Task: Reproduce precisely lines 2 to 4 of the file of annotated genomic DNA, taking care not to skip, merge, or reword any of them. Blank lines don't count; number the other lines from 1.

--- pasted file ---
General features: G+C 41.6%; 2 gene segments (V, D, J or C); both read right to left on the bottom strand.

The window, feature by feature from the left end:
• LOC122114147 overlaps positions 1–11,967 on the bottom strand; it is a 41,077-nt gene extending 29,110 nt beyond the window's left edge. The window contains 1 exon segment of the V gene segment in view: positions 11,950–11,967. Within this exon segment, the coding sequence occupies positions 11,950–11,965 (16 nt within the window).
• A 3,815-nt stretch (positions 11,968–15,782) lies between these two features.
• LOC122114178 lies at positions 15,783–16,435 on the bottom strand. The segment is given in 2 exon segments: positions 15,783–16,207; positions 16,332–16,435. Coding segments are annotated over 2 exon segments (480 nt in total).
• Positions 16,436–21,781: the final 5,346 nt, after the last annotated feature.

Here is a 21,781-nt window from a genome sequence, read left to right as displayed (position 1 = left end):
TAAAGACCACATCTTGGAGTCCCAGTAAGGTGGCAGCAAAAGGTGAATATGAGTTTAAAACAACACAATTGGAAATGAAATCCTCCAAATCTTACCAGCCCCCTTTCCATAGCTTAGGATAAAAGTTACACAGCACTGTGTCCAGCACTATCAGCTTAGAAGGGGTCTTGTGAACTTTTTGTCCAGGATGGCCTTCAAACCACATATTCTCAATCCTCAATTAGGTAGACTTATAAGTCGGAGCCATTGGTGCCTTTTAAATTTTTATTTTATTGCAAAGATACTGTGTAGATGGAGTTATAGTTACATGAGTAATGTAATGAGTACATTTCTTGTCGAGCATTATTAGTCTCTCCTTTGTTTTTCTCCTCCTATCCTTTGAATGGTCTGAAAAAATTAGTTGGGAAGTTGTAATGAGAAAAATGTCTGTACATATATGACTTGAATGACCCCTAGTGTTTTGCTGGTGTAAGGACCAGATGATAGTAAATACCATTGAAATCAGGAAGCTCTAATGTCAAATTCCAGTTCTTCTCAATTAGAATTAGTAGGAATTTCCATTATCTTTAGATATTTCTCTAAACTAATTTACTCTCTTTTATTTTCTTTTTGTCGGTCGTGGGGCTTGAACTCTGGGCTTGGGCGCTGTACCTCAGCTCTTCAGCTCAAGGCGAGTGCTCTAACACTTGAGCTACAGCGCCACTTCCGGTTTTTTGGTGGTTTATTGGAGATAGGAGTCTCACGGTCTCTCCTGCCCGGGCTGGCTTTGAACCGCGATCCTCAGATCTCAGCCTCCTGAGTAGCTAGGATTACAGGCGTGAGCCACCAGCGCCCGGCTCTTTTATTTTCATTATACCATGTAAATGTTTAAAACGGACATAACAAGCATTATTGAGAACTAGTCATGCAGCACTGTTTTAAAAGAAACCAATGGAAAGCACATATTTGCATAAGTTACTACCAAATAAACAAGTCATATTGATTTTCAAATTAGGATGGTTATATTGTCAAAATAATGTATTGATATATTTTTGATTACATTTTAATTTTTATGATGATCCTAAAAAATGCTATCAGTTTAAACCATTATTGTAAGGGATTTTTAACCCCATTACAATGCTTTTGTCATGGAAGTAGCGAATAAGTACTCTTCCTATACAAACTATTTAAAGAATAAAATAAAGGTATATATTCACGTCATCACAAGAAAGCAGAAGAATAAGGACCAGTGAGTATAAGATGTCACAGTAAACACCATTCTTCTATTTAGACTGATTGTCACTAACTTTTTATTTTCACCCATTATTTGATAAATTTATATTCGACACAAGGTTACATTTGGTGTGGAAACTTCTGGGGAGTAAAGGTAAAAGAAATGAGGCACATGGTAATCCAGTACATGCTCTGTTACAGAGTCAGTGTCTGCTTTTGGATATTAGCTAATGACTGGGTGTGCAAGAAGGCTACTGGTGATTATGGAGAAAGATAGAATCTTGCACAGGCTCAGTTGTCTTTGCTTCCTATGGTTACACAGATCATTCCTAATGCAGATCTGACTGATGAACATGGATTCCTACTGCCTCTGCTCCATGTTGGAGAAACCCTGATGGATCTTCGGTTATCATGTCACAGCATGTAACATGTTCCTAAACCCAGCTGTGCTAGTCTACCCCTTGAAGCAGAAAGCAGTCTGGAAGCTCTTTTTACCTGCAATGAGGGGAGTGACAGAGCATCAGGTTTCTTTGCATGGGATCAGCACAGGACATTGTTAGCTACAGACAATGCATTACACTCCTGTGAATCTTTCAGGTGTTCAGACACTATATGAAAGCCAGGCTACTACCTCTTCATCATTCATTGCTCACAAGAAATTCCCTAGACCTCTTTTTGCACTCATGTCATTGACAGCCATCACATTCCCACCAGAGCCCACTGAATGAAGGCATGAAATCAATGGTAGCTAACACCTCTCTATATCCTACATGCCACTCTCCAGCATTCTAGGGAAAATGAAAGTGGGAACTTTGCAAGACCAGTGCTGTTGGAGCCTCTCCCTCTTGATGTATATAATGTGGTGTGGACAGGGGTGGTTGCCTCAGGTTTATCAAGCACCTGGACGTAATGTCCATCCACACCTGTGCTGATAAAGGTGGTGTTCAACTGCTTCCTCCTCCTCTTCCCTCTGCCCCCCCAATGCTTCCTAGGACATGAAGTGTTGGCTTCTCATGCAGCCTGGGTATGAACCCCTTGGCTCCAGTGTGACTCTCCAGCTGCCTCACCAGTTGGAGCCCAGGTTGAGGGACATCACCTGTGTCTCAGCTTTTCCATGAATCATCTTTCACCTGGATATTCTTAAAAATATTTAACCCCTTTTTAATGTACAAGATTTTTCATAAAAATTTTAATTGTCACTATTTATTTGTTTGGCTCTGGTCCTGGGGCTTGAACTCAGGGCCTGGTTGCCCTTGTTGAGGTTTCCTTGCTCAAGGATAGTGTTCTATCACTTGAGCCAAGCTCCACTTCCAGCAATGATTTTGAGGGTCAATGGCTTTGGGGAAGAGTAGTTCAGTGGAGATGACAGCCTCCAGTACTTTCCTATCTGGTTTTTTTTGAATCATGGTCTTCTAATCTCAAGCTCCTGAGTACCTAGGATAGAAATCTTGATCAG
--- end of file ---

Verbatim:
The window, feature by feature from the left end:
• LOC122114147 overlaps positions 1–11,967 on the bottom strand; it is a 41,077-nt gene extending 29,110 nt beyond the window's left edge. The window contains 1 exon segment of the V gene segment in view: positions 11,950–11,967. Within this exon segment, the coding sequence occupies positions 11,950–11,965 (16 nt within the window).
• A 3,815-nt stretch (positions 11,968–15,782) lies between these two features.